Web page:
SPIRITUALITY, FAIR TRADE AND SOCIAL JUSTICE
07
October
2013

Blog #5 – 10/8/2013

Text 1:

Another striking aspect of the Economy of Communion project is the way in which everyone involved is given equal consideration. Those who receive help are not considered “assisted” or “beneficiaries.” Rather they are regarded as active participants in the project, all part of
the same community, who also live the culture of giving. The emphasis is not on philanthropy, but on sharing, in that each person gives and receives with equal dignity.

Response 1:

I don’t have much to say to this other than about how striking this was to me. It is stated so simply that it makes me think about how non-prejudice it is. To turn giving and taking into simply participating is a totally new way to look at the process, and I believe it’s a much healthier and productive thing. I also found the statement “that each person gives and receives with equal dignity” to be extremely powerful. There is so much baggage that typically comes with this process: guilt in receiving, feeling as though you “owe” or “are owed” something depending on your position, feeling like you are “better” because you give, rather than giving because you should. I love that they position this as sharing, because to me, sharing is something that we are all expected to do, starting in pre-school. Why can’t we continue to do so forever?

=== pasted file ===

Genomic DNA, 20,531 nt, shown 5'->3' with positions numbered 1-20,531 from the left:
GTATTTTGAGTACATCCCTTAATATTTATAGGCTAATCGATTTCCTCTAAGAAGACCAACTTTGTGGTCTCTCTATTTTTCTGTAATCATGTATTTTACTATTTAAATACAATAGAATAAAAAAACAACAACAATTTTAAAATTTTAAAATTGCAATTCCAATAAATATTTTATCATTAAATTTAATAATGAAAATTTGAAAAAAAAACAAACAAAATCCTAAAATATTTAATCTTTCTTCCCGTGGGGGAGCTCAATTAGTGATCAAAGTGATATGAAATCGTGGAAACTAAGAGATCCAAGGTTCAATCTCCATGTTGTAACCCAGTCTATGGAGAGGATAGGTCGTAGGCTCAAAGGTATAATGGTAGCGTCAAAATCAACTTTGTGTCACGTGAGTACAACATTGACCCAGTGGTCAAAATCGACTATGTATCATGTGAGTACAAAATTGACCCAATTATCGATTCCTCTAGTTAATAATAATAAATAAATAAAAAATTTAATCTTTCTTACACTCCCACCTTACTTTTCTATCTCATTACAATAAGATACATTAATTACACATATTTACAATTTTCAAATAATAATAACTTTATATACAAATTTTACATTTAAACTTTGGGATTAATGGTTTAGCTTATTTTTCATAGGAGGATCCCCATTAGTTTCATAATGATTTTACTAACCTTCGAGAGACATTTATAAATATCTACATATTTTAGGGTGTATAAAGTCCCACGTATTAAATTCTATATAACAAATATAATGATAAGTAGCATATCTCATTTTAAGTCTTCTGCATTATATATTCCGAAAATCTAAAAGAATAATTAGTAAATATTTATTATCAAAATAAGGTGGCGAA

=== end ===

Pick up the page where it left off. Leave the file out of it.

Text 2:

Businesses are beginning to take care of aspects of social life, which up until a few years ago, were considered within the ambit of the state, religious institutions, or civil society.

Response 2:

This transformation is huge, and certainly shows a trend that we as people who are passionate about fair trade hope to continue. If businesses are holding themselves accountable for social responsibility, rather than it being the norm that government, etc. take care of it, then the movement towards fair trade is getting closer and closer. It seems as though this shift has occurred as technology has progressed, partially due to the ability of passionate groups of people exposing injustices publicly to a much wider audience. As technology progresses, especially in the third world countries where much of the injustice is occurring, I predict that businesses will have to take increasing care of social issues.



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